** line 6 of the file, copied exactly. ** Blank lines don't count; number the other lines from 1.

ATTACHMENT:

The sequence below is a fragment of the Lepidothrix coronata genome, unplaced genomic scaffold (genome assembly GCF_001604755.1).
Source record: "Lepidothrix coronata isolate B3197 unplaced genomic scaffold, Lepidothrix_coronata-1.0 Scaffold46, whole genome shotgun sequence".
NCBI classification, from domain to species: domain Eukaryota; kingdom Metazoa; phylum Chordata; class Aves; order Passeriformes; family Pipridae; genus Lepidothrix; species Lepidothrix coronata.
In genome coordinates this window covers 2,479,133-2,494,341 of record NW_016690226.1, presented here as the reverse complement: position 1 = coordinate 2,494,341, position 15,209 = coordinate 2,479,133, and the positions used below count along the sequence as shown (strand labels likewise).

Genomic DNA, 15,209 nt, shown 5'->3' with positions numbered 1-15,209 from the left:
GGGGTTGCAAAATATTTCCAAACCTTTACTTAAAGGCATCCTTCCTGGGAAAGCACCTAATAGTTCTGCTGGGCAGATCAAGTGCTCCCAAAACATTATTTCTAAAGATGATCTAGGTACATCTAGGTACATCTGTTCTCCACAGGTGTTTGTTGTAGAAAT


GGGGTTGCAAAATATTTCCAAACCTTTACTTAAAGGCATCCTTCCTGGGAAAGCACCTAATAGTTCTGCTGGGCAGATCAAGTGCTCCCAAAACATTATTTCTAAAGATGATCTAGGTACATCTAGGTACATCTGTTCTCCACAGGTGTTTGTTGTAGAAAT